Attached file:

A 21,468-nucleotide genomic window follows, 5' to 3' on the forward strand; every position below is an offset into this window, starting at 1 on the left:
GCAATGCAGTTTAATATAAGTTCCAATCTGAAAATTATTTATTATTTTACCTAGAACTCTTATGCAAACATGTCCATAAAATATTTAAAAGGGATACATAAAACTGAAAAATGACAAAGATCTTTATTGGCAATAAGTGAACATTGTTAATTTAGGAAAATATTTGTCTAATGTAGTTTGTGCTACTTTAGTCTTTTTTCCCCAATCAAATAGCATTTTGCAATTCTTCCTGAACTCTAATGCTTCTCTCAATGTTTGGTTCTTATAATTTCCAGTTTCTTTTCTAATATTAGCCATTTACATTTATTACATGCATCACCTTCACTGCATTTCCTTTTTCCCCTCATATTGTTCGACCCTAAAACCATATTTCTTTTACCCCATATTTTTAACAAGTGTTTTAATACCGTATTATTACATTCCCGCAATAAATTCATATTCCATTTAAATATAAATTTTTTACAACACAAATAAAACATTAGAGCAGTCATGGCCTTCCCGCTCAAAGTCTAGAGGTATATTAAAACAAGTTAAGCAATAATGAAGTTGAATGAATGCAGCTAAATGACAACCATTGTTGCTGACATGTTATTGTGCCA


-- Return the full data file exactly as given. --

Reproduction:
A 21,468-nucleotide genomic window follows, 5' to 3' on the forward strand; every position below is an offset into this window, starting at 1 on the left:
GCAATGCAGTTTAATATAAGTTCCAATCTGAAAATTATTTATTATTTTACCTAGAACTCTTATGCAAACATGTCCATAAAATATTTAAAAGGGATACATAAAACTGAAAAATGACAAAGATCTTTATTGGCAATAAGTGAACATTGTTAATTTAGGAAAATATTTGTCTAATGTAGTTTGTGCTACTTTAGTCTTTTTTCCCCAATCAAATAGCATTTTGCAATTCTTCCTGAACTCTAATGCTTCTCTCAATGTTTGGTTCTTATAATTTCCAGTTTCTTTTCTAATATTAGCCATTTACATTTATTACATGCATCACCTTCACTGCATTTCCTTTTTCCCCTCATATTGTTCGACCCTAAAACCATATTTCTTTTACCCCATATTTTTAACAAGTGTTTTAATACCGTATTATTACATTCCCGCAATAAATTCATATTCCATTTAAATATAAATTTTTTACAACACAAATAAAACATTAGAGCAGTCATGGCCTTCCCGCTCAAAGTCTAGAGGTATATTAAAACAAGTTAAGCAATAATGAAGTTGAATGAATGCAGCTAAATGACAACCATTGTTGCTGACATGTTATTGTGCCA